Human Rights Watch (HRW) has alleged Rwanda of employing coercive techniques in order to target its opponents overseas, particularly those seeking international protection.
The report by the HRW which has been published is coming at a time when the UK’s Supreme Court hears the British government’s appeal against a ruling blocking its plans to send asylum seekers to Rwanda.
The rights body called on the UK government not to consider Rwanda as a safe country to send asylum seekers to.
According to the HRW report, it interviewed around 150 people throughout the world since President Paul Kagame came to office in 2017.
The report highlighted evidence of abuse against Rwandans in Australia, Belgium, Canada, France, Kenya, Mozambique, South Africa, Tanzania, Uganda, the United Kingdom, and the United States, as well as their relatives in Rwanda.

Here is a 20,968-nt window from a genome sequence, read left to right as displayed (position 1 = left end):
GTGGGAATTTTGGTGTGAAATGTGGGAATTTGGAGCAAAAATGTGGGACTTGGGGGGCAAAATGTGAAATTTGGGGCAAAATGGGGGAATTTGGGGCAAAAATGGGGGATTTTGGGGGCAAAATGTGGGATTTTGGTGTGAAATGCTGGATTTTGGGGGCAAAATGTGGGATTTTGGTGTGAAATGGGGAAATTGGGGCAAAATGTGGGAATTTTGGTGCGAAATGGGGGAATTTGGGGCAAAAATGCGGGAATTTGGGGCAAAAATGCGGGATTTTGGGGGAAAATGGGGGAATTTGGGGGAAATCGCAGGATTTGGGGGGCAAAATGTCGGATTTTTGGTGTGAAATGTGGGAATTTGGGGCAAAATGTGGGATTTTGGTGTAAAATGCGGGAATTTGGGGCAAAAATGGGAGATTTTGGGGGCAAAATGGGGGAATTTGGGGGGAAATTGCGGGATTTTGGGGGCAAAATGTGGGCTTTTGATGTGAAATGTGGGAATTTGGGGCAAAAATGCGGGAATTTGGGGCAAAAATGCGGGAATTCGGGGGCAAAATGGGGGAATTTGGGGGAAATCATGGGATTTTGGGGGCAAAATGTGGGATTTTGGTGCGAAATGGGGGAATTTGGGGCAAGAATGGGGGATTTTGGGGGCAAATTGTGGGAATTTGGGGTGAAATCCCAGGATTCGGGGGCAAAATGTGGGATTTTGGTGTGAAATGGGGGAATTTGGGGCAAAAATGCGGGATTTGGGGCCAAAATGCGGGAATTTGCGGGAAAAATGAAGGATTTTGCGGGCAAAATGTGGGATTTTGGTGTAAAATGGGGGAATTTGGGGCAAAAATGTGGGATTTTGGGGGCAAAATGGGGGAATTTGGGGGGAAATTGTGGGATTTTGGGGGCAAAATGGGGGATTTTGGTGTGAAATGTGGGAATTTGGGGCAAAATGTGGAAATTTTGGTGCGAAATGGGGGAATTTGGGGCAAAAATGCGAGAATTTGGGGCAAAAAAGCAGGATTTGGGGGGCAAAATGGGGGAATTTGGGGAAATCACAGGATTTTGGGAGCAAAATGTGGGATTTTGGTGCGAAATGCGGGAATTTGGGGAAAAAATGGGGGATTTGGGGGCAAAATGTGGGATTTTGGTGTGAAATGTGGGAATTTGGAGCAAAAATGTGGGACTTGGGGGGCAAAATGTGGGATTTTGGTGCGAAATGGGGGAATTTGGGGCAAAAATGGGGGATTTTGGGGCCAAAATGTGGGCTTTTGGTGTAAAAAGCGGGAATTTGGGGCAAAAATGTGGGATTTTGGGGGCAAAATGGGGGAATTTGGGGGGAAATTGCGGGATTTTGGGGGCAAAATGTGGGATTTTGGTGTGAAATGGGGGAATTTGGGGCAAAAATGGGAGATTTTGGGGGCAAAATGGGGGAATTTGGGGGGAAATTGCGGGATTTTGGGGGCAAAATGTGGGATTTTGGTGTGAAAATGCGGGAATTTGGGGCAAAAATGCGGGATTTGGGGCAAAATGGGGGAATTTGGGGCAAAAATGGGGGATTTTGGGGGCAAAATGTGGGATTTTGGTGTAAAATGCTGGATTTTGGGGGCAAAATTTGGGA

“The combination of physical violence, including killings and enforced disappearances, surveillance, misuse of law enforcement – both domestic and international – abuses against relatives in Rwanda… constitute clear efforts to isolate potential critics,” the report says.
“[The] findings highlight that Rwanda is not a country the UK should rely upon to uphold international standards or the rule of law when it comes to asylum seekers,” said Yasmine Ahmed, the HRW’s UK director.
Meanwhile, Rwanda has rejected the charges, accusing HRW of “distorting reality” and “advancing a politicised agenda,” according to government spokesman Yolande Makolo.